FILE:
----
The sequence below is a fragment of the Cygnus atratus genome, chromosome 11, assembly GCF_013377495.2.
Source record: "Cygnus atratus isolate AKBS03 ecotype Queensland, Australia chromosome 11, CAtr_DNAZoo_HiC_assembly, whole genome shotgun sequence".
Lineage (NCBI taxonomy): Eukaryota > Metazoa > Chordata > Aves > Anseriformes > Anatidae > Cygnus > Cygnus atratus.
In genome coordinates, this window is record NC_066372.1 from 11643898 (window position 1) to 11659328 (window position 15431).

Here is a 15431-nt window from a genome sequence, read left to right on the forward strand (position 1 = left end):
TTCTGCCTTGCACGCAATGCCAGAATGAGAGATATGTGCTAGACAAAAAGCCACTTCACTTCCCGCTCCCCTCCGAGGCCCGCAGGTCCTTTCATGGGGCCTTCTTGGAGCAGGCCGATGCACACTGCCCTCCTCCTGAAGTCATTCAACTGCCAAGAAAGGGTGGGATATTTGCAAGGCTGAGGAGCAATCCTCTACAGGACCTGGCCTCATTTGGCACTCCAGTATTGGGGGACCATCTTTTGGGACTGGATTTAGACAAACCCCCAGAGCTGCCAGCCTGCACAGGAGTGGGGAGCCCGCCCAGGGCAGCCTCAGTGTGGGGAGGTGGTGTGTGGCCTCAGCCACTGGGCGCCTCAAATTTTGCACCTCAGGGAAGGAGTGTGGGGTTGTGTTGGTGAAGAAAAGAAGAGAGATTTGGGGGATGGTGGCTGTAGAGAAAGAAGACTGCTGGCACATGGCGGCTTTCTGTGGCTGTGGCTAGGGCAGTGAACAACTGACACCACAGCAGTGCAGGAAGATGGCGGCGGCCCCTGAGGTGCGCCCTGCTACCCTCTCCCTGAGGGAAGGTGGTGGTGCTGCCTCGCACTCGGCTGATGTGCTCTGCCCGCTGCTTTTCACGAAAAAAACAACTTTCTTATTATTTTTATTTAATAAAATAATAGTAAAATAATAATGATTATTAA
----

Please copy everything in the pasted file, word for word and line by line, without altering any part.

The sequence below is a fragment of the Cygnus atratus genome, chromosome 11, assembly GCF_013377495.2.
Source record: "Cygnus atratus isolate AKBS03 ecotype Queensland, Australia chromosome 11, CAtr_DNAZoo_HiC_assembly, whole genome shotgun sequence".
Lineage (NCBI taxonomy): Eukaryota > Metazoa > Chordata > Aves > Anseriformes > Anatidae > Cygnus > Cygnus atratus.
In genome coordinates, this window is record NC_066372.1 from 11643898 (window position 1) to 11659328 (window position 15431).

Here is a 15431-nt window from a genome sequence, read left to right on the forward strand (position 1 = left end):
TTCTGCCTTGCACGCAATGCCAGAATGAGAGATATGTGCTAGACAAAAAGCCACTTCACTTCCCGCTCCCCTCCGAGGCCCGCAGGTCCTTTCATGGGGCCTTCTTGGAGCAGGCCGATGCACACTGCCCTCCTCCTGAAGTCATTCAACTGCCAAGAAAGGGTGGGATATTTGCAAGGCTGAGGAGCAATCCTCTACAGGACCTGGCCTCATTTGGCACTCCAGTATTGGGGGACCATCTTTTGGGACTGGATTTAGACAAACCCCCAGAGCTGCCAGCCTGCACAGGAGTGGGGAGCCCGCCCAGGGCAGCCTCAGTGTGGGGAGGTGGTGTGTGGCCTCAGCCACTGGGCGCCTCAAATTTTGCACCTCAGGGAAGGAGTGTGGGGTTGTGTTGGTGAAGAAAAGAAGAGAGATTTGGGGGATGGTGGCTGTAGAGAAAGAAGACTGCTGGCACATGGCGGCTTTCTGTGGCTGTGGCTAGGGCAGTGAACAACTGACACCACAGCAGTGCAGGAAGATGGCGGCGGCCCCTGAGGTGCGCCCTGCTACCCTCTCCCTGAGGGAAGGTGGTGGTGCTGCCTCGCACTCGGCTGATGTGCTCTGCCCGCTGCTTTTCACGAAAAAAACAACTTTCTTATTATTTTTATTTAATAAAATAATAGTAAAATAATAATGATTATTAA